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Second, I’d like to acknowledge the strong results of our test and inspection product lines, which are up double digits year-over-year. Test and inspection has been a focus area of our acquisition strategy, and we’ve built a robust offering of T&I product lines, including X-ray, acoustic imaging, bond testing and automated optical inspection capability. As advanced electronic components and semiconductor technology for 5G, AI and memory applications are becoming increasingly sophisticated, the need for T&I equipment is growing.

Nordson’s diverse portfolio of solutions and technical expertise is making us a go-to partner for global customers. In fact, our MATRIX in-line automated X-ray, offline DAGE X-ray and bond testing and SONOSCAN acoustic imaging product lines had directed sales in the fiscal third quarter.

As I mentioned earlier, I’m encouraged that our teams are beginning to use a data driven approach with the NBS Next segmentation tool to prioritize investments to position their businesses for profitable growth when the recovery begins. In July, I participated in a progress review of the four pilot businesses who are currently deploying NBS Next. I’m pleased with the curiosity and experimentation in how our teams are beginning to apply data-centered insights to enhance customer service levels.

Nordson’s geographic and end market diversity is one of our greatest strengths. In this period, our test and inspection, consumer non-durable and medical end markets are helping balance the weakness of industrial end markets that are still under pressure. Our recurring revenue of aftermarket parts and consumables contributes to our relatively stable performance in these dynamic times.

Looking at the fourth quarter, our order entry rate has come off of the lows experienced earlier in the quarter. The trailing four week order entry as we entered the fourth quarter is approximately 93% compared to prior year levels and the 12 week order entry is approximately 90% compared to the same period last year. Backlog has decreased approximately 3% compared to the prior year. Based on these data points, we expect our fiscal fourth quarter revenue to be comparable to slightly better than the third quarter 2020 revenue. We also expect low single-digit sequential growth in earnings.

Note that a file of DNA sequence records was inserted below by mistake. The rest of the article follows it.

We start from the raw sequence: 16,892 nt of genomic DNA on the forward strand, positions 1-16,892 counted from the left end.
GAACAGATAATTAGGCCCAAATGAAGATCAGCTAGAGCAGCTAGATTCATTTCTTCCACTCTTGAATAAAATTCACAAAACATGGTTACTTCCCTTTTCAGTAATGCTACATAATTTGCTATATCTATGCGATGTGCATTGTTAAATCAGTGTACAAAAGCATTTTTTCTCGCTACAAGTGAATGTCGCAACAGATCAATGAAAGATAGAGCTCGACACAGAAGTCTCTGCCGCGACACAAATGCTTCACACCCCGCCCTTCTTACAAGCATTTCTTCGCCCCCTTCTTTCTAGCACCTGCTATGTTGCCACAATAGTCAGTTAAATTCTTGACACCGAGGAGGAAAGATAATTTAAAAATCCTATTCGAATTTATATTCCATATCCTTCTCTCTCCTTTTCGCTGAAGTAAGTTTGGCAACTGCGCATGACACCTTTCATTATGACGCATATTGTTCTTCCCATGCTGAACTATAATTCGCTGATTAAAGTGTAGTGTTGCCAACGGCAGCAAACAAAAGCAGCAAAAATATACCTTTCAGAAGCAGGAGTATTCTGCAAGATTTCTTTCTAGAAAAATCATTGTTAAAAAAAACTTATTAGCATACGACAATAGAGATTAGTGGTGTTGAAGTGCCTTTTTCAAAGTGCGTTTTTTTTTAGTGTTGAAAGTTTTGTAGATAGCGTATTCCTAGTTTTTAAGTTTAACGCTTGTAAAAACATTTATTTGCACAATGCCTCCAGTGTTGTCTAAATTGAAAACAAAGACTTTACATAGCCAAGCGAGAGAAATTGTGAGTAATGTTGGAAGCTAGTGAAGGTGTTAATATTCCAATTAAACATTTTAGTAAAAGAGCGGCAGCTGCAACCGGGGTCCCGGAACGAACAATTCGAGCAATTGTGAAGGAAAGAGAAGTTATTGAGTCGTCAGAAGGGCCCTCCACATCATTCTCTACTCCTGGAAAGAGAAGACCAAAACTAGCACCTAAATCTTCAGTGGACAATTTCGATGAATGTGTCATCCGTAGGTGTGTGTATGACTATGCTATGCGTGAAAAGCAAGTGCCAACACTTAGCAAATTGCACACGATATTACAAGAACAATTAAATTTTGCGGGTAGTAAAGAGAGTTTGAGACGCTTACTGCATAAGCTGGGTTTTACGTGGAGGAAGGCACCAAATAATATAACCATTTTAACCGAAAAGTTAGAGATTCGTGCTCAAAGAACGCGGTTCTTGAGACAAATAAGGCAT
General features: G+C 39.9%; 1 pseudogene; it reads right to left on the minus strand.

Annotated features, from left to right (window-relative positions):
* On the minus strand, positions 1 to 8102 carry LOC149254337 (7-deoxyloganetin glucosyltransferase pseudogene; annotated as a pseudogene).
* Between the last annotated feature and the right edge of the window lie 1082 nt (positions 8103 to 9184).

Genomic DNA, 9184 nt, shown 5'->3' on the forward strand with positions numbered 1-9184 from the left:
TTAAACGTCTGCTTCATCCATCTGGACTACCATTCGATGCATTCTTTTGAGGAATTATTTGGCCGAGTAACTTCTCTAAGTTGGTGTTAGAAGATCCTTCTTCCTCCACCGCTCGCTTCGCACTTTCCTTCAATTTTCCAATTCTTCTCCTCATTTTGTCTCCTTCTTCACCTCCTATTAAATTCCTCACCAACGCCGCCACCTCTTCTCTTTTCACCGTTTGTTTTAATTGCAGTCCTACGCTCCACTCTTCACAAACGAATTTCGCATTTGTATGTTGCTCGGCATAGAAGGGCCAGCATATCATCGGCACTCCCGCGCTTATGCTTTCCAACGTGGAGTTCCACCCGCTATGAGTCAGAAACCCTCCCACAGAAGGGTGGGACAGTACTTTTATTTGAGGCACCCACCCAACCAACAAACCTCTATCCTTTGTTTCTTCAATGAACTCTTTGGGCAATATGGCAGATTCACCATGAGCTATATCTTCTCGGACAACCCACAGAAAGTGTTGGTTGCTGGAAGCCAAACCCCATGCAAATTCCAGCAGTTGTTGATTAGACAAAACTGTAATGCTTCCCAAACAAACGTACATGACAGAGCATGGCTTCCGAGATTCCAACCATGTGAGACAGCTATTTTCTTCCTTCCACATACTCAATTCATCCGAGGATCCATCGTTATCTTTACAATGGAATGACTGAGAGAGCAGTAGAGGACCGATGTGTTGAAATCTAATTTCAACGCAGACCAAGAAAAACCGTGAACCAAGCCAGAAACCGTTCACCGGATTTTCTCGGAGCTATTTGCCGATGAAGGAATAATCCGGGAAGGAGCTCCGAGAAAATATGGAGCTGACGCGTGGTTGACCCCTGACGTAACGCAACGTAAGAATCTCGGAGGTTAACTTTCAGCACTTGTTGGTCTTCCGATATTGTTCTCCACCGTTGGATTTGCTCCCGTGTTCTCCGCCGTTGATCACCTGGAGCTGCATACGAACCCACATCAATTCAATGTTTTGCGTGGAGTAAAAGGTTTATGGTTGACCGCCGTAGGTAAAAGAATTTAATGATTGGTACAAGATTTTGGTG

I want to thank our colleagues around the world for their incredible commitment to our customers. This is an uncertain time for many, and the team’s strong execution is commendable. As always, I want to thank our customers, employees and shareholders for their continued support.

With that, I’ll pause and take the questions.

Questions and Answers:

Operator

[Operator Instructions] First question comes from Matt Summerville with D.A. Davidson.

Matt J. Summerville — D.A. Davidson & Co. — Analyst

Thanks. A couple of questions. First, on the medical side of the business, can you talk about how much of that is being driven by what is now being defined as elective versus non-elective? I guess I was under the impression that the elective portion was pretty minimal.

Sundaram Nagarajan — President and Chief Executive Officer

Yeah. Thanks, Matt. As we entered the quarter, the definition of what is elective and what is selective, as you know, continued to broaden. And so because of that, we did have some impact in our businesses. But if you look at our medical portfolio of product offerings, we have a fairly broad and diverse offering that not only serves the minimally invasive surgeries and — such as heart replacement or stent placement. We also have a number of surgical as well as fluid management product offerings. So what we saw really was a surge in demand for our fluid management product offerings, pulmonary treatments, and so it’s certainly helped us come in flat to last year in the medical business — less than what we have experienced historically, 4% to 5% growth. So it was lower than that, but it was flat to last year.

And probably put it in context, what I’ll tell you is, if you take a look at medical device manufacturers, many of them in this environment are down mid-teens. And so we are really — we’re really pleased and — it is slightly lower than our expectation, but very pleased that the team was able to come in on a flat year-over-year basis for the medical business.